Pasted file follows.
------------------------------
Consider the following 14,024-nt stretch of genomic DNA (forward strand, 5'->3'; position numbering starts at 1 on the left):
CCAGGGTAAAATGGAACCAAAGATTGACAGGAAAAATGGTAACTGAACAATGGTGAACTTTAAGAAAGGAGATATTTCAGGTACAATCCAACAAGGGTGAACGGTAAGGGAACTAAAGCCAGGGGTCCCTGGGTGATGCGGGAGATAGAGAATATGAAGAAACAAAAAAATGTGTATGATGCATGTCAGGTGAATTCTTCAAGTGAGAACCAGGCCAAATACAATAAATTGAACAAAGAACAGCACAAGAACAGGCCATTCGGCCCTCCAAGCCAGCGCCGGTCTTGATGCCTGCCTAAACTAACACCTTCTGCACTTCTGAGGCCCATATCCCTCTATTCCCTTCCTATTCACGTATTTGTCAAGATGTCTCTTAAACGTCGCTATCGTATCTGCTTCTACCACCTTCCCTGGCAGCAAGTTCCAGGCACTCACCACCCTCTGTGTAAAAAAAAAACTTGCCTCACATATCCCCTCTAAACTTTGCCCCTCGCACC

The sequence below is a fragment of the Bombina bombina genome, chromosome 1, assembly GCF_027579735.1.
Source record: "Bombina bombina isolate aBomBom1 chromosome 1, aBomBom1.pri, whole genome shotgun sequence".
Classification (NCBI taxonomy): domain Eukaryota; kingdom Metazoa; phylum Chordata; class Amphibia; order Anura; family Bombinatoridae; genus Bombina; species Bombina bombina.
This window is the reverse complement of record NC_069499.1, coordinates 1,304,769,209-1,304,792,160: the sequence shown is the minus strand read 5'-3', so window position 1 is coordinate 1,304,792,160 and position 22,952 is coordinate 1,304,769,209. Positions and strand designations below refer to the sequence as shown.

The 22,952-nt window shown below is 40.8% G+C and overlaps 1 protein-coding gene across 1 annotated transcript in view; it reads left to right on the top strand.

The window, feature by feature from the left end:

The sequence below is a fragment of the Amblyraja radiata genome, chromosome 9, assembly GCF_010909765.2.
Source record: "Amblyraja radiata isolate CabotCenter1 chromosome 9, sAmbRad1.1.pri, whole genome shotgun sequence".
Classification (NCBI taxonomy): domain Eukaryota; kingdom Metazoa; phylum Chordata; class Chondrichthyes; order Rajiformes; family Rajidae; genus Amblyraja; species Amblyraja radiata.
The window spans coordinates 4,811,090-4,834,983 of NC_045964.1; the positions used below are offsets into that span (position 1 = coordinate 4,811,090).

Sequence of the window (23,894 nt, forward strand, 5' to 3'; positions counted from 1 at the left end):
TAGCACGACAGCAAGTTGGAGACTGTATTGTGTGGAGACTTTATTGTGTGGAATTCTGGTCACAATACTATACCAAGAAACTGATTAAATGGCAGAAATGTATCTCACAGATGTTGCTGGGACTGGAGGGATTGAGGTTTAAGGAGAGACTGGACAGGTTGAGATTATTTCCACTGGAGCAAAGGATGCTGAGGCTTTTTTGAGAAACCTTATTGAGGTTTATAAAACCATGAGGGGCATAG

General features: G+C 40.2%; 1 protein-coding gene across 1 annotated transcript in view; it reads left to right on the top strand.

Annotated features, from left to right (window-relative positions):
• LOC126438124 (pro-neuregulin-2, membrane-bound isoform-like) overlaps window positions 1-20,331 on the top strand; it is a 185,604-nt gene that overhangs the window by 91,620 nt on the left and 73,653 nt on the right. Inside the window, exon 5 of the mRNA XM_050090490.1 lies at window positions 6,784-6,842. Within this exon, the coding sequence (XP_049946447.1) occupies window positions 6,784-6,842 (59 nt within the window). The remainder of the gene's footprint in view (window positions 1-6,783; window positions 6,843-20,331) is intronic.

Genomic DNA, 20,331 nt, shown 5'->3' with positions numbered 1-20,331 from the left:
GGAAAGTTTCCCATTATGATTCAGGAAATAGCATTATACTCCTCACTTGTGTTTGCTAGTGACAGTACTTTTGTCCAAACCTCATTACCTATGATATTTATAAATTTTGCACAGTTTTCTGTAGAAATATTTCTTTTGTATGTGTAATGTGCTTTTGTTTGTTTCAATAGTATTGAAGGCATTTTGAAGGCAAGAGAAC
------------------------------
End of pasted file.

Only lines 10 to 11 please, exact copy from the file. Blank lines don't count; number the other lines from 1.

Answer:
Source record: "Amblyraja radiata isolate CabotCenter1 chromosome 9, sAmbRad1.1.pri, whole genome shotgun sequence".
Classification (NCBI taxonomy): domain Eukaryota; kingdom Metazoa; phylum Chordata; class Chondrichthyes; order Rajiformes; family Rajidae; genus Amblyraja; species Amblyraja radiata.